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These four cyberattacks will dominate 2023

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With most of the methods to prevent cyberattacks already known and implemented, in 2023 we expect a more aggressive attack. Attackers will exploit weaknesses that haven’t been used before, targeting individuals and businesses alike.  

Attacks to look out for in 2023 

1. Cloud-based ransomware attacks 

Cloud-based ransomware attacks will be particularly concerning for businesses in 2023.The threat of ransomware has reached cloud environments and can spread across several different cloud providers, even to those that have invested heavily in security measures. 

An attacker sends a phishing email holding an attachment, which, when downloaded, installs ransomware on the victim’s system. As the user interacts with the cloud to synchronise data and/or modify files (typically using an enterprise-grade product), the ransomware ‘piggybacks’ on the service and allows the threat actor to gain access to the cloud. 

AWS has robust controls in place to protect against ransomware, but we’ve seen that many clients aren’t aware of this or have not properly reviewed their cloud configuration according to guidelines and standards. Investing in a comprehensive review of cloud security with leading consultants is crucial for ensuring compliance with these standards and protecting your organisation. 

2. IoT Threats 

Ransomware and other cyberattacks tied to the Internet of Things (IoT) are becoming a profitable target for hackers. 

The newest variations of IoT attacks in healthcare, finance, utilities, and manufacturing exploit vulnerabilities in devices, such as wearables, in ways that can give attackers access to patients’ data, like medical histories and personal health records. Organisations need 24/7 monitoring to protect against these threats. 

3. Supply chain attacks 

In the days of large-scale data breaches and corporate espionage, it’s more important than ever to be aware of supply chain attacks.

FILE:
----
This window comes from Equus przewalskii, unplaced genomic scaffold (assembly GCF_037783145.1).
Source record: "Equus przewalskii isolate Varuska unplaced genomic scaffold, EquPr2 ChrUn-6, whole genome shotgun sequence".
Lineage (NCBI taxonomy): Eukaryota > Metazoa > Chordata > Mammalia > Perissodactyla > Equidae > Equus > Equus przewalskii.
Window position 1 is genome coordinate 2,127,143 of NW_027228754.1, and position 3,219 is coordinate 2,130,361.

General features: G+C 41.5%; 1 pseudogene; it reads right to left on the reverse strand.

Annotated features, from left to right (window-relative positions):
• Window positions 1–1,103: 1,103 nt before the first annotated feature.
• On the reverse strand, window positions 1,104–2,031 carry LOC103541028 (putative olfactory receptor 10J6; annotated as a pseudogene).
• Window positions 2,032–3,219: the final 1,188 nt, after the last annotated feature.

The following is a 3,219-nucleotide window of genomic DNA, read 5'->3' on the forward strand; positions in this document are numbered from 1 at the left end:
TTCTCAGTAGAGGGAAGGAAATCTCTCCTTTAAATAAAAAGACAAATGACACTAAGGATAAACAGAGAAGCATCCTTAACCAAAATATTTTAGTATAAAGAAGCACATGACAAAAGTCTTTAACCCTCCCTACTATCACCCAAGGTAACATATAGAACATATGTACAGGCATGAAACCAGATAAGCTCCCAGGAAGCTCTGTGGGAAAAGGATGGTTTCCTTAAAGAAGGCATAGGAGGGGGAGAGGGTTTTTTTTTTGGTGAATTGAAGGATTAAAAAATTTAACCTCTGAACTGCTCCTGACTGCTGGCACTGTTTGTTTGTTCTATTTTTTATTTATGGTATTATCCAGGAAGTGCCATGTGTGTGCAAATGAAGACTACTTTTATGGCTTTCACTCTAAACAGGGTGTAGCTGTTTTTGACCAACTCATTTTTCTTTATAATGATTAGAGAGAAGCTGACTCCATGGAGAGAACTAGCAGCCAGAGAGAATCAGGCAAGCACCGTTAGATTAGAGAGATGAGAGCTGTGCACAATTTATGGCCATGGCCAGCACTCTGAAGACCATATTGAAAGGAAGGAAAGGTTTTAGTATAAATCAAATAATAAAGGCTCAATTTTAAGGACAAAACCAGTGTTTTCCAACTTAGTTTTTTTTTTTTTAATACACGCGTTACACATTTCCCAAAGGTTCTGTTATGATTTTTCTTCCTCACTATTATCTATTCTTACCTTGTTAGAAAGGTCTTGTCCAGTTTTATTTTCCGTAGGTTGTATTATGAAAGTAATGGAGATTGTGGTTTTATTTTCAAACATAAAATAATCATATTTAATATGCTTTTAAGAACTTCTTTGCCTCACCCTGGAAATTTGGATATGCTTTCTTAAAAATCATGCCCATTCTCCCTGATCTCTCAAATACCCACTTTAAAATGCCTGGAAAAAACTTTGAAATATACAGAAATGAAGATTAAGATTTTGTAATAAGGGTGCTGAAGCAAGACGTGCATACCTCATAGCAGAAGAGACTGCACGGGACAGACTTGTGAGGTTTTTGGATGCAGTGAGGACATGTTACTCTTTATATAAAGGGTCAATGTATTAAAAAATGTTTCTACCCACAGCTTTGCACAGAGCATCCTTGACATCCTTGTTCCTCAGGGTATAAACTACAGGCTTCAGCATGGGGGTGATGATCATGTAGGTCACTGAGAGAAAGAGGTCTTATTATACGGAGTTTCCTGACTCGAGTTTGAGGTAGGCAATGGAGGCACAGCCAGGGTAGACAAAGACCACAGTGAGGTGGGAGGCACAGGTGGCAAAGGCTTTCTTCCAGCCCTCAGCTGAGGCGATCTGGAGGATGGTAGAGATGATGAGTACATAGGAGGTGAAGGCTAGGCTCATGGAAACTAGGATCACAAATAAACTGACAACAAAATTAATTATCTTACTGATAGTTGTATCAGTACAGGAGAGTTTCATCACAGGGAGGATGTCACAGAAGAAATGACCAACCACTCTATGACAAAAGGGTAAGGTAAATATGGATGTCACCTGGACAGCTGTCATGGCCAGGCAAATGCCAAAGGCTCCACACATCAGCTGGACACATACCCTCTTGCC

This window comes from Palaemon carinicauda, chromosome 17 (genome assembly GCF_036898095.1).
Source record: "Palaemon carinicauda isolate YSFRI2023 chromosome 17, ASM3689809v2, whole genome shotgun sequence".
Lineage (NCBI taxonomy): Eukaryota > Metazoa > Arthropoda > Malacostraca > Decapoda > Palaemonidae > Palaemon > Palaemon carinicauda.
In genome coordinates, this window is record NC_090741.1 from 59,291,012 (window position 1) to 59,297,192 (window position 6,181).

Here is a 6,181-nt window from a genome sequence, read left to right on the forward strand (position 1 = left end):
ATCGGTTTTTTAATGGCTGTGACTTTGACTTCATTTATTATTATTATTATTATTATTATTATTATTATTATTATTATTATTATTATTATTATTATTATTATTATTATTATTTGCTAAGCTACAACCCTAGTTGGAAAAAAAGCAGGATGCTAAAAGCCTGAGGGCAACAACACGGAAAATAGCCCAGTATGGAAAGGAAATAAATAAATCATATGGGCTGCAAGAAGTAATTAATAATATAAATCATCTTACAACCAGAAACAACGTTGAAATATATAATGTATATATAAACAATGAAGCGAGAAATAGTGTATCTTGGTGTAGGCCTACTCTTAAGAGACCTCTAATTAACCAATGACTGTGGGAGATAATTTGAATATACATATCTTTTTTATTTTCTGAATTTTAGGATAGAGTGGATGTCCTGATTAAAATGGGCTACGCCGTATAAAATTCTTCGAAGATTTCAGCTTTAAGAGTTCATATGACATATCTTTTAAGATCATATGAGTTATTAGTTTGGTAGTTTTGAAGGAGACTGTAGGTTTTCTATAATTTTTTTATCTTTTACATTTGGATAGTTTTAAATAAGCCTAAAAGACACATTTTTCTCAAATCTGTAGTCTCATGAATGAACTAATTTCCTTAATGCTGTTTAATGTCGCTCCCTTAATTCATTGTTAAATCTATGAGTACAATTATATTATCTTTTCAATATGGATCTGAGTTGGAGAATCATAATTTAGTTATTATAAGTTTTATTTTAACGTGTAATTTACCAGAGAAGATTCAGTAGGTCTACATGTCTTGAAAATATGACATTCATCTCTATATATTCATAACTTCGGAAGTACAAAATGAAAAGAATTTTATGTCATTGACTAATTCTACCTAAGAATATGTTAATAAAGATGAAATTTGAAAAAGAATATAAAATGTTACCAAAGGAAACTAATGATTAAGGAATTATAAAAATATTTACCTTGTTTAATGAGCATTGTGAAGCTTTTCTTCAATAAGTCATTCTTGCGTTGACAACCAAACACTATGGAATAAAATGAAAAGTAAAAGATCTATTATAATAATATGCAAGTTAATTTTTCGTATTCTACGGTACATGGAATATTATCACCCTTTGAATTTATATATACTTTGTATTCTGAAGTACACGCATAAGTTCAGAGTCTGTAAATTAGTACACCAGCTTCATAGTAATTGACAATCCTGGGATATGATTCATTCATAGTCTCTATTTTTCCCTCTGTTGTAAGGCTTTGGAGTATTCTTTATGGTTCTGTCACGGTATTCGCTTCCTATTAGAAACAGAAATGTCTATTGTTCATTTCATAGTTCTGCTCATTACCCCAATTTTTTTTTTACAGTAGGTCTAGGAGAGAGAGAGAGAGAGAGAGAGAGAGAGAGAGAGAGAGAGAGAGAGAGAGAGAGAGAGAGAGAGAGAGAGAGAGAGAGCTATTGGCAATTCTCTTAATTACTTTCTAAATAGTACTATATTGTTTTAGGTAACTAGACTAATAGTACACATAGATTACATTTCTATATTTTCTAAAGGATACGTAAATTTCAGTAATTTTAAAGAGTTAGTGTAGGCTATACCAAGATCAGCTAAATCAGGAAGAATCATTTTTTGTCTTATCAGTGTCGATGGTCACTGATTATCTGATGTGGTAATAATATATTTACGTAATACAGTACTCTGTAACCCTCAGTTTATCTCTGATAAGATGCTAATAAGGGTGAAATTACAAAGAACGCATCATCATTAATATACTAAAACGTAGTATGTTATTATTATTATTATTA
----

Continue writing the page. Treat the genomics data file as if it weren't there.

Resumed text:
These target a company’s third-party partners to gain access to its corporate network. It was found that at least 62% of organisations worldwide faced supply chain attacks in 2023, according to the X-Force Threat Intelligence Index 2022. 

As companies become more aware and vigilant after high-profile attacks, cybercriminals are using more advanced tools and techniques to evade security measures and best practices. Enterprises need more proactive approaches that can help them see and consistently analyse user behaviour to detect suspicious patterns or accesses. 

4. Mobile device attacks 

With more businesses turning to mobile devices, it’s easy to see why they are a target for cyberattacks. Malicious apps, websites and jailbreaking techniques are the major threats to mobile devices. 

Enterprise mobile app security solutions and effective employee training programs will teach employees device security and aid in staying ahead of attackers. 

Staying secure in 2023 

Staying safe from the mentioned cyberattacks in 2023 is not an easy task, as many of them are very sophisticated and hard to detect.  

It’s no secret that cybersecurity is a challenge, and the path to becoming more secure can at times feel like an endless journey. The threat landscape is a constant moving target and security teams need to constantly adapt to stay ahead. 

From keeping their software up to date, to checking for suspicious activity and watching their networks for unusual behaviour, individuals and organisations need to take proactive steps to stay safe from the latest threats. 

Ahmed Khanji

Ahmed Khanji

Ahmed Khanji is the CEO of Gridware, a leading cybersecurity consultancy based in Sydney, Australia. An emerging thought leader in cybersecurity, Ahmed is an Adjunct Professor at Western Sydney University and regularly contributes to cybersecurity conversations in Australia. As well as his extensive background as a security advisor to large Australian Enterprises, he is a regular keynote speaker and guest lecturer on offensive cybersecurity topics and blockchain.

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